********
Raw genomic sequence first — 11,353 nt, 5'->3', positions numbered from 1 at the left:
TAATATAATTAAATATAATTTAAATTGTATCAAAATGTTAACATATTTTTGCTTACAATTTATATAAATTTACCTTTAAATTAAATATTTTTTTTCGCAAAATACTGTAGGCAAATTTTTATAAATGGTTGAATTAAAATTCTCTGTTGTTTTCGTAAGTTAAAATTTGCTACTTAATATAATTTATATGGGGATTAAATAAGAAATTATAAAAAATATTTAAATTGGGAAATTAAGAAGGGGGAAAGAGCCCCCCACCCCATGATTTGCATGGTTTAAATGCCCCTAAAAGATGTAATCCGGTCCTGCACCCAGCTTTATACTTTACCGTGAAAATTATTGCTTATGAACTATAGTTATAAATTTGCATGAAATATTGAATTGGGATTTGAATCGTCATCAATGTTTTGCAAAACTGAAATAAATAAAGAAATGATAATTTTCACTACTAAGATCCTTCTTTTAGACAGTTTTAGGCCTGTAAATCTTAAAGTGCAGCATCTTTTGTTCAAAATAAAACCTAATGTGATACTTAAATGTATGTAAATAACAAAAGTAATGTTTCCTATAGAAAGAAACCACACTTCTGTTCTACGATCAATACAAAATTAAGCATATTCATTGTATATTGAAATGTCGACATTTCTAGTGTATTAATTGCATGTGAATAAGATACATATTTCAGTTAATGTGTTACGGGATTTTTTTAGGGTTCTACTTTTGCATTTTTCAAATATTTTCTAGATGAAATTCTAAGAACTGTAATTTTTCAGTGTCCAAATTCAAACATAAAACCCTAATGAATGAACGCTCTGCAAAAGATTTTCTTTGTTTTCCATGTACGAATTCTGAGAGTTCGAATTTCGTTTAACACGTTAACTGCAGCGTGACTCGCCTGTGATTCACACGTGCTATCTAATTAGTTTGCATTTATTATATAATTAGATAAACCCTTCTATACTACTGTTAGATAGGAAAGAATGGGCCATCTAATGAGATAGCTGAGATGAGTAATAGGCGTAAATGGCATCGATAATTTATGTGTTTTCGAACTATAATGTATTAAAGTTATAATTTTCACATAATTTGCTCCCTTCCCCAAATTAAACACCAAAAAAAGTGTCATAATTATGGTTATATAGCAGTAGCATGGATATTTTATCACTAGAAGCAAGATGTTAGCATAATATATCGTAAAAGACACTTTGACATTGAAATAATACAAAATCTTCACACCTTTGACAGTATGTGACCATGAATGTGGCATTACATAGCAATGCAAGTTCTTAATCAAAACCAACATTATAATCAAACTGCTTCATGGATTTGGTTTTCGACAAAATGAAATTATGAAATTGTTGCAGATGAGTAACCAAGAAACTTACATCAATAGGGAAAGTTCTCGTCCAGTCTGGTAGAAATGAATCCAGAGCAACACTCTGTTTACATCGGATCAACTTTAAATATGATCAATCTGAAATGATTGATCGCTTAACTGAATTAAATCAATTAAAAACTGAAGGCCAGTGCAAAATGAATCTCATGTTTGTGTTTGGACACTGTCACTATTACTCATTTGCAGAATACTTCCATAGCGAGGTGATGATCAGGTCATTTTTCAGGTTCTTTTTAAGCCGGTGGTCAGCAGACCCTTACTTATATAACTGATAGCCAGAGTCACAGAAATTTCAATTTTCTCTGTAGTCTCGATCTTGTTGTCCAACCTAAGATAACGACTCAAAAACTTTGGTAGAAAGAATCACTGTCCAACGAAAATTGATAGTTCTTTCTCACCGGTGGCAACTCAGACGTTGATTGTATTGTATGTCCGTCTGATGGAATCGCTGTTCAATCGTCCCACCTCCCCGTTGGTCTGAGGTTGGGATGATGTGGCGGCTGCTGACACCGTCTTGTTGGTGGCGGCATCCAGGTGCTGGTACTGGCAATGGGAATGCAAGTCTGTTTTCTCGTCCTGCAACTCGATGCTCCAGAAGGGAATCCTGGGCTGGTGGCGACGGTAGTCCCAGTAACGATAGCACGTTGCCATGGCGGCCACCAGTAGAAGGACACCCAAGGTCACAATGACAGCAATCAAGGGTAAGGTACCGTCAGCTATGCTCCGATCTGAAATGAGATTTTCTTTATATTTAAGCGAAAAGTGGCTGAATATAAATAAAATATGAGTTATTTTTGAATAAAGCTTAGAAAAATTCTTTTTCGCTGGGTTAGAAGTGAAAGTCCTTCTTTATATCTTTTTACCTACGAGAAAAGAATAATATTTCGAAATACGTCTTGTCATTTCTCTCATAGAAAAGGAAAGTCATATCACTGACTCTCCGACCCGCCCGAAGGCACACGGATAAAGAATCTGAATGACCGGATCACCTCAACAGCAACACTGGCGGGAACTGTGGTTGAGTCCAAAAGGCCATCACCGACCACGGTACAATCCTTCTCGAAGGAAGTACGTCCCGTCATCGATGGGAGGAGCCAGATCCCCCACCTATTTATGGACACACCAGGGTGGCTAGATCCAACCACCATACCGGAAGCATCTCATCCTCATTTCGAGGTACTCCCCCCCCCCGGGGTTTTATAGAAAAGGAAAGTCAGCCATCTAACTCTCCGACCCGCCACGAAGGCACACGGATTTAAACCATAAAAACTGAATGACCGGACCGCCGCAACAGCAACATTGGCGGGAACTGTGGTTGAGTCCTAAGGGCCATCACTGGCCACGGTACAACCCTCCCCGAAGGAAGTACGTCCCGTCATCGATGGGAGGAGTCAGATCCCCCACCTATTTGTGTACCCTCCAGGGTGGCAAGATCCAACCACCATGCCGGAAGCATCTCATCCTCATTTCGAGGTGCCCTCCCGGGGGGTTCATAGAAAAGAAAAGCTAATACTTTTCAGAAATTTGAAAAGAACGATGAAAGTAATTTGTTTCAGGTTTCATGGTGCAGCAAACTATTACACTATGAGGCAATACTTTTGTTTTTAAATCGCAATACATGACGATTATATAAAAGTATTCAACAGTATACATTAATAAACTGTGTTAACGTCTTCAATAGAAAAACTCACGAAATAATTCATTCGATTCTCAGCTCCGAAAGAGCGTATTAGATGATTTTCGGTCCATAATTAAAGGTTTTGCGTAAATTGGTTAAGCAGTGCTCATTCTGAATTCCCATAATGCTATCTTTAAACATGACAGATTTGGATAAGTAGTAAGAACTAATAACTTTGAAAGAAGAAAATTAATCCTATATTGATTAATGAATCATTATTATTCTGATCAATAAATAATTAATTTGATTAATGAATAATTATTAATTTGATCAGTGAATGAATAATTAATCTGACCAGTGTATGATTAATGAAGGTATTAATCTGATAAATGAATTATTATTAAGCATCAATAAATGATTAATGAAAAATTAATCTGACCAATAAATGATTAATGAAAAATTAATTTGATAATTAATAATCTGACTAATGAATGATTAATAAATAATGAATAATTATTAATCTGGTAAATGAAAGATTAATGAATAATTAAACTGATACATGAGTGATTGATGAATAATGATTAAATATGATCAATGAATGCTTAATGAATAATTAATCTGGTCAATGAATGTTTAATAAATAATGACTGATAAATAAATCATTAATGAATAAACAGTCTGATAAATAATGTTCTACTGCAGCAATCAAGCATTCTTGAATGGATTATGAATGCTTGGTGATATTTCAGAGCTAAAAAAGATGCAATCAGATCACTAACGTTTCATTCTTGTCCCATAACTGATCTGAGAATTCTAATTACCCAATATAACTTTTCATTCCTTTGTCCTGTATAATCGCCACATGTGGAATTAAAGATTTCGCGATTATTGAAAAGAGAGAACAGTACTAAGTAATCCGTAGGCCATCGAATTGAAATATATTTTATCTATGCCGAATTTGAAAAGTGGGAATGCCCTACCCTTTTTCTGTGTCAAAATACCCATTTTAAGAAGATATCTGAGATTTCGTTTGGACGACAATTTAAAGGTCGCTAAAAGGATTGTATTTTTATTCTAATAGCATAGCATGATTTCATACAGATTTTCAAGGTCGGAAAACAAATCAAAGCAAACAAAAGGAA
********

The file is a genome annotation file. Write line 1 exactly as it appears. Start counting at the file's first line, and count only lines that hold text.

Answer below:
Raw genomic sequence first — 11,353 nt, 5'->3', positions numbered from 1 at the left: